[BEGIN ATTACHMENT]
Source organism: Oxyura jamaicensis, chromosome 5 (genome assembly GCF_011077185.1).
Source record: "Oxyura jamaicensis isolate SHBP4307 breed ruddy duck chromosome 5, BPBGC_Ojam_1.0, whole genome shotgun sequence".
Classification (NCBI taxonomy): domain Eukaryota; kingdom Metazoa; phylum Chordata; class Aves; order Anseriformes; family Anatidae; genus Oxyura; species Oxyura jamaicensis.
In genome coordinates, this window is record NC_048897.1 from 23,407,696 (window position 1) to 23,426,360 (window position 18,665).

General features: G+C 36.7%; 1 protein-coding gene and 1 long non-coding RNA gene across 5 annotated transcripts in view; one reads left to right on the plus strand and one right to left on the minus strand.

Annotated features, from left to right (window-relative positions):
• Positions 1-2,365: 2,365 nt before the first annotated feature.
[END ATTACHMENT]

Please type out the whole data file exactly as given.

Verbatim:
Source organism: Oxyura jamaicensis, chromosome 5 (genome assembly GCF_011077185.1).
Source record: "Oxyura jamaicensis isolate SHBP4307 breed ruddy duck chromosome 5, BPBGC_Ojam_1.0, whole genome shotgun sequence".
Classification (NCBI taxonomy): domain Eukaryota; kingdom Metazoa; phylum Chordata; class Aves; order Anseriformes; family Anatidae; genus Oxyura; species Oxyura jamaicensis.
In genome coordinates, this window is record NC_048897.1 from 23,407,696 (window position 1) to 23,426,360 (window position 18,665).

General features: G+C 36.7%; 1 protein-coding gene and 1 long non-coding RNA gene across 5 annotated transcripts in view; one reads left to right on the plus strand and one right to left on the minus strand.

Annotated features, from left to right (window-relative positions):
• Positions 1-2,365: 2,365 nt before the first annotated feature.